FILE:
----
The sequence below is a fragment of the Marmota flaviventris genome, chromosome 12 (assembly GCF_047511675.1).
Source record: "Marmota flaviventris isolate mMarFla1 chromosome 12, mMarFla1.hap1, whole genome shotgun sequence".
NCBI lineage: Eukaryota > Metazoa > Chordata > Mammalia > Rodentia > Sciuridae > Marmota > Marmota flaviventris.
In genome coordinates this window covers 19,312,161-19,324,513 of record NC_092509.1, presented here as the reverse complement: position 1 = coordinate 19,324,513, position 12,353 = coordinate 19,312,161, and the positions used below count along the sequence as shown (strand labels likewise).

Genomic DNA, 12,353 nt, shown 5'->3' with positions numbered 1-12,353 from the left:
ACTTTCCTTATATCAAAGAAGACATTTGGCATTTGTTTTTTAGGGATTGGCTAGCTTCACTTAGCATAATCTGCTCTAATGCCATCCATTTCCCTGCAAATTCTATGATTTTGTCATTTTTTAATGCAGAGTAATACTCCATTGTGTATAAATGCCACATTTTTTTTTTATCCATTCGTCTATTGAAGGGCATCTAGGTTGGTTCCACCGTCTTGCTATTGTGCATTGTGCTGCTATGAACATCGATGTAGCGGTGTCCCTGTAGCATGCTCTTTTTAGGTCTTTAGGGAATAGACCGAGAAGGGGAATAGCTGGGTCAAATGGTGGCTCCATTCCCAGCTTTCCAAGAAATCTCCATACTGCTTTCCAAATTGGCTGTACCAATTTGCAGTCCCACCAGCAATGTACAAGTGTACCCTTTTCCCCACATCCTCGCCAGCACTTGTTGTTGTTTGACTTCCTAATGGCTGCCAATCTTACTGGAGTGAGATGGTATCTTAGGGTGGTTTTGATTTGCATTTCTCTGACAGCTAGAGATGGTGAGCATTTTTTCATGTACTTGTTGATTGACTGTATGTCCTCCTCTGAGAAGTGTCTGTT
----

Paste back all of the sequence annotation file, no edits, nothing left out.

The sequence below is a fragment of the Marmota flaviventris genome, chromosome 12 (assembly GCF_047511675.1).
Source record: "Marmota flaviventris isolate mMarFla1 chromosome 12, mMarFla1.hap1, whole genome shotgun sequence".
NCBI lineage: Eukaryota > Metazoa > Chordata > Mammalia > Rodentia > Sciuridae > Marmota > Marmota flaviventris.
In genome coordinates this window covers 19,312,161-19,324,513 of record NC_092509.1, presented here as the reverse complement: position 1 = coordinate 19,324,513, position 12,353 = coordinate 19,312,161, and the positions used below count along the sequence as shown (strand labels likewise).

Genomic DNA, 12,353 nt, shown 5'->3' with positions numbered 1-12,353 from the left:
ACTTTCCTTATATCAAAGAAGACATTTGGCATTTGTTTTTTAGGGATTGGCTAGCTTCACTTAGCATAATCTGCTCTAATGCCATCCATTTCCCTGCAAATTCTATGATTTTGTCATTTTTTAATGCAGAGTAATACTCCATTGTGTATAAATGCCACATTTTTTTTTTATCCATTCGTCTATTGAAGGGCATCTAGGTTGGTTCCACCGTCTTGCTATTGTGCATTGTGCTGCTATGAACATCGATGTAGCGGTGTCCCTGTAGCATGCTCTTTTTAGGTCTTTAGGGAATAGACCGAGAAGGGGAATAGCTGGGTCAAATGGTGGCTCCATTCCCAGCTTTCCAAGAAATCTCCATACTGCTTTCCAAATTGGCTGTACCAATTTGCAGTCCCACCAGCAATGTACAAGTGTACCCTTTTCCCCACATCCTCGCCAGCACTTGTTGTTGTTTGACTTCCTAATGGCTGCCAATCTTACTGGAGTGAGATGGTATCTTAGGGTGGTTTTGATTTGCATTTCTCTGACAGCTAGAGATGGTGAGCATTTTTTCATGTACTTGTTGATTGACTGTATGTCCTCCTCTGAGAAGTGTCTGTT